CW: sexual assault and child abuse.

For me, sexual assault is both a writing and reading step too far, and anything that involves child abuse – in any sense – would also be too much. I’ve had incidents where I’ve been reading books that have handled one or both of these areas, and even reading it can reduce me to tears – I don’t mind admitting that. That’s not to say I don’t think these things should be written about; I absolutely think they should be, for lots of reasons. In terms of my own comfort, though, I honestly don’t think I could do justice to them as a writer, and I think that’s a good reason to stay away from something, especially something so important, so life-changing. If you can’t do something like that well, leave it to someone who can.

Anything else – the grit, the grimy murders, and everything that comes with it – those things don’t make me uncomfortable. Although they’ve tested my mother’s love for me on one or two occasions…

3) I have to ask since you teach in, among other places, Wolverhampton, which is where Jack the Ripper’s fourth victim, Katherine Eddowes, was from. Have you ever been tempted to write a period novel taking place, say, in the 19th century UK?

I love this question! A hundred years ago, when I wrote the original pitch for my Doctorial thesis, the idea that I submitted – the idea that got me accepted onto the course, in fact – was a contemporary re-telling of the Jack the Ripper murders. I was entirely enamored! At the time, I heartily believed the incidents were worthy of yet more attention – as though s/he as a killer hasn’t received enough critical acclaim over the years – and I thought I was the young writer to do it. Interestingly, though, this was long before I had any connections to Wolverhampton. This just blossomed from a young interest in one of the most explored killers the UK can boast of.

However – and that’s a big, whopping however – when I started work on the project, after yet more research, I soon realized that my idea just wouldn’t carry. I won’t go into the intricate details of it (in case a future writing self decides I can do justice to the story after all). But it was abandoned in favour of a different novel entirely – Intention, as it turned out, which was the creative element of my PhD thesis.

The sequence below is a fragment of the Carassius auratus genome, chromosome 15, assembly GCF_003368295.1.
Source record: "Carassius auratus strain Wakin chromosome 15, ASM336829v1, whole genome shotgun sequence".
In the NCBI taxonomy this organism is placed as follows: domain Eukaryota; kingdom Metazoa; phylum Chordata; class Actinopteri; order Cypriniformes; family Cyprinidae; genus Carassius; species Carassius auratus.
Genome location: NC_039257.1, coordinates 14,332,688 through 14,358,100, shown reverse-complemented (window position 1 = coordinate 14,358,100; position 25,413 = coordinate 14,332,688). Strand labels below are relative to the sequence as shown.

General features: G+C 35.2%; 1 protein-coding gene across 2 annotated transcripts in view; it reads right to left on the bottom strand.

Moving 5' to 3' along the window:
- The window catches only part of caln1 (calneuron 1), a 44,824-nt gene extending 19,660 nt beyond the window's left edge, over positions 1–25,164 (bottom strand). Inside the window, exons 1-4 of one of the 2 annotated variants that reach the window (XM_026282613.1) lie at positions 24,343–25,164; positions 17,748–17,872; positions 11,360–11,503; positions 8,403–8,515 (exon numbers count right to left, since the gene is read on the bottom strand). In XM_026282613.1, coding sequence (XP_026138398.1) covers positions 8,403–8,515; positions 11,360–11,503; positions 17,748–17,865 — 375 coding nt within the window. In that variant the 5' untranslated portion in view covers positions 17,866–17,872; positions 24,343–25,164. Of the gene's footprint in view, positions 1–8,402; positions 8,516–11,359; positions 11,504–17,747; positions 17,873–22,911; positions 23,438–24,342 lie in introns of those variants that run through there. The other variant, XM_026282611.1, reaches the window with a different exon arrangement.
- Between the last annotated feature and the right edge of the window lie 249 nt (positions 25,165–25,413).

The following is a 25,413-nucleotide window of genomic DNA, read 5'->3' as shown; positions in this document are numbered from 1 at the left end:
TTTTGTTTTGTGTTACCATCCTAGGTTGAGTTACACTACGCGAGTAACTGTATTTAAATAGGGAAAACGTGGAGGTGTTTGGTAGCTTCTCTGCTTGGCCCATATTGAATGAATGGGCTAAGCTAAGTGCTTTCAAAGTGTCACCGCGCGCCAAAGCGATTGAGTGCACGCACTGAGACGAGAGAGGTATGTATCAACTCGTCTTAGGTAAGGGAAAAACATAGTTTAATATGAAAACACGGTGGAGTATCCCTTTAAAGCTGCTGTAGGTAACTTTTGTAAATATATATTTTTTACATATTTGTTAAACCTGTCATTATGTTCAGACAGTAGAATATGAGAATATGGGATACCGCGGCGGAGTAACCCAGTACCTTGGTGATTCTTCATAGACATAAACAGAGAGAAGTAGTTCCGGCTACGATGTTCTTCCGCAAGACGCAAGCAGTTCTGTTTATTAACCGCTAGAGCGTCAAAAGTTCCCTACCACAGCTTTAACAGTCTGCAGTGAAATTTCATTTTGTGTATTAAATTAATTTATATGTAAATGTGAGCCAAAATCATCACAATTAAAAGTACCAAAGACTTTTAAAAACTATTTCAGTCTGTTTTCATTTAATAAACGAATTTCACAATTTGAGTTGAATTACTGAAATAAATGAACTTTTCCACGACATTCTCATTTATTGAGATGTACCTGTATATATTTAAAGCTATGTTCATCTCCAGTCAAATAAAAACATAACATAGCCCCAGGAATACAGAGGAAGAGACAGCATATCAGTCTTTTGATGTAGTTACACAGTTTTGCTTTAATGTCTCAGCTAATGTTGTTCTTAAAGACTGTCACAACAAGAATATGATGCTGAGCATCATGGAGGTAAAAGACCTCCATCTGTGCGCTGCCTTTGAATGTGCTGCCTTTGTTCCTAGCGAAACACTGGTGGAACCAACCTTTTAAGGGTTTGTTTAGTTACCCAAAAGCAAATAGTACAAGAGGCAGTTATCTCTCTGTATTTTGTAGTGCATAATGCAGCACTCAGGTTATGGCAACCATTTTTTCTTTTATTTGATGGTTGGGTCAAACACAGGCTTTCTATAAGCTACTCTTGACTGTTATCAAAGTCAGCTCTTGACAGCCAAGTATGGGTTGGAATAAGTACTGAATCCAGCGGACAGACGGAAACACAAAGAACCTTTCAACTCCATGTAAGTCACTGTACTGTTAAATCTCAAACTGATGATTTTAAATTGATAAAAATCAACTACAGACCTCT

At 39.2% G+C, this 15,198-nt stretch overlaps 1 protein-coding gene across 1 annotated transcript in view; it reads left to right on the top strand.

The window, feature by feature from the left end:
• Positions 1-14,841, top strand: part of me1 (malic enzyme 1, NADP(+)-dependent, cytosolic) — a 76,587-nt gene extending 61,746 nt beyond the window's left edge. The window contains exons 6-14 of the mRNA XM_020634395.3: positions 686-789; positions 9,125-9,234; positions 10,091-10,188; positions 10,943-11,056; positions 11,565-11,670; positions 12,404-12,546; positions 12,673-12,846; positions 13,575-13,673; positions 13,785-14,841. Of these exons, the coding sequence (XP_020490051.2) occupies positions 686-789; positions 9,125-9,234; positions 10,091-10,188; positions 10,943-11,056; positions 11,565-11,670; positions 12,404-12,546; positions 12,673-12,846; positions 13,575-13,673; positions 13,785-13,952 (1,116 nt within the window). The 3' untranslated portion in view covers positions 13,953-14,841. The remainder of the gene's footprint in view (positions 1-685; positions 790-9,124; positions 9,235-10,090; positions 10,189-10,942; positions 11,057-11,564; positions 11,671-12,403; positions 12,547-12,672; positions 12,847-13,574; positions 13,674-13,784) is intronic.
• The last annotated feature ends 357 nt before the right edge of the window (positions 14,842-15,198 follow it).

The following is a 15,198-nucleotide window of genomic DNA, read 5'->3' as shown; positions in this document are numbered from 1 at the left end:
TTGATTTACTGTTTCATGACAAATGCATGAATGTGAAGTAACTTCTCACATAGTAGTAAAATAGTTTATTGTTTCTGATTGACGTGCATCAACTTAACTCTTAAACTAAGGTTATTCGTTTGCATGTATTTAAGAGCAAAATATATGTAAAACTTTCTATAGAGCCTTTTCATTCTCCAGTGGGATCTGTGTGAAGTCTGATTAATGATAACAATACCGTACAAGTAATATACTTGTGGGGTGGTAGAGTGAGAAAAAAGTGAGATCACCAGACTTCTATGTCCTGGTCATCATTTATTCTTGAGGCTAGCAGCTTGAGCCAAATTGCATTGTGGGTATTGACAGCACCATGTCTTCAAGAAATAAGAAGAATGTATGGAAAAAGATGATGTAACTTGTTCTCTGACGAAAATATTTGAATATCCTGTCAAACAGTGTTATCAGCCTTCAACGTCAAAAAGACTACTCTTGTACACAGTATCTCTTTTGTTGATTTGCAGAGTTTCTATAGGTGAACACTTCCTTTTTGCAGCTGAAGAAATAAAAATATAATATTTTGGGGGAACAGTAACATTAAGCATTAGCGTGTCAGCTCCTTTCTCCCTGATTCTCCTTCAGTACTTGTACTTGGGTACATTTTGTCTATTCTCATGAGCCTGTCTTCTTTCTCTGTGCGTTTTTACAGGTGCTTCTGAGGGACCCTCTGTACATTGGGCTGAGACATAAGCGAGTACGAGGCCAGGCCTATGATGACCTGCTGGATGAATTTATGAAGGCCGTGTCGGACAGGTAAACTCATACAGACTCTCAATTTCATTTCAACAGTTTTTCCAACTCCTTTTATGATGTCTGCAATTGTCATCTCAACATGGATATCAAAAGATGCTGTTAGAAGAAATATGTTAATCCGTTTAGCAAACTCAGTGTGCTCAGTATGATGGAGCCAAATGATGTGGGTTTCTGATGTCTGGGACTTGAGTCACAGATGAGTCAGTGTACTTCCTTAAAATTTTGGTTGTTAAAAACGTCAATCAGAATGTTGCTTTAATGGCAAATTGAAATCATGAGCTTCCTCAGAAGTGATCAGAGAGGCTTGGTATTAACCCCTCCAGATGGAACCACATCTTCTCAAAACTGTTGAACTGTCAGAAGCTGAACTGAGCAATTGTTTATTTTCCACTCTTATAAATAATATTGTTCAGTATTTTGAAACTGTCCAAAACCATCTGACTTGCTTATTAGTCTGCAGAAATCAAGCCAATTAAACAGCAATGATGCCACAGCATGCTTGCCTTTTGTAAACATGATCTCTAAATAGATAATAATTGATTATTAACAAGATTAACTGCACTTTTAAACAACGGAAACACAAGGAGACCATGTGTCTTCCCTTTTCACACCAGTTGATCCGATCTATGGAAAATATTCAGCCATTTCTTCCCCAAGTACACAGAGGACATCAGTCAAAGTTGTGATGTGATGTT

In terms of whether I’d delve into a historical novel, or historical crime, I feel as though now I’ve written a romantic comedy – something I said I would never do – I’m no longer in a position to say “no, never” to anything. Further down the line, especially with the Wolverhampton connection now, there might be something that I decide to pick up. For the minute, though, I certainly don’t have any plans to go poking around in history.

2) You also write standalones such as the aforementioned Sincerely, Yours and Intention. Have you ever been tempted to turn those books into a series?

Intention is the one people always seem to want a sequel to, which makes me incredibly happy. However, (sorry if you’re reading with this with high hopes) I’ve got no plans for it. For me, writing in first person is a strangely intimate experience in terms of the connection you make with your own character(s). You spend months being, effectively, inside another person’s head; even if it is a person you created. You process their thought patterns, consider their reactions to things, respond accordingly in the context of writing their narratives. It can be quite draining and sometimes quite disarming to have that closeness for such a prolonged period of time, too, especially if you’re writing disturbed characters – like I often am.

For that reason, a sequel to any of the books doesn’t feel right to me. That voice, that story, is a living breathing thing on its own when it’s in the hands of a reader, and that’s amazing. But even I, as the writer, enjoy the ambiguity of not knowing what Gillian (the narrator from Intention), might be doing with herself these days. Or whether M (All I See Is You) finally gets her act together and stops making trouble for herself. In my mind their stories do 100% carry on, long after I’ve sent the book to my publisher for a first read. I’m just not the one to write them anymore. I’ll leave it to my readers and their beautiful, brilliant theories instead!

1) So, what’s next for Charley Barnes?

Believe it or not, what’s next is a romantic comedy…

Well, there are two books very close together next year. One of which is a thriller that treads some literary lines. I’m dealing with two first person narratives in that book to tell the story of a widow who was found not guilty of her husband’s murder. Then, the month after that, there’s the romantic comedy (forthcoming with HQ). I’m forever telling my students not to box themselves into one genre, and to push their comfort zones while they can. Earlier this year I decided to practice what I preach, write outside of my genre, and I had a blast in the process. It’s such a bonus that that book is even seeing the light of day (in March 2022, for anyone who fancies seeing how it turns out).

If you’d like to learn more about Dr. Barnes’ work, then follow the handy links below. 

I’m @charleyblogs on both Twitter and Instagram 

My most recent novel, Sincerely, Yours (UK), (US).

All I See Is You (released earlier this year) US link.

My police procedural trilogy is available here.

Facebook author page.

Amazon author page.


At November 22, 2021 at 6:36 AM, Anonymous Jane Risdon said...

Fab interview, thanks for sharing. I love the idea of the killer writing to the victim's child years later. Creepy! Congrats on all your achievements and I wish you much continued success.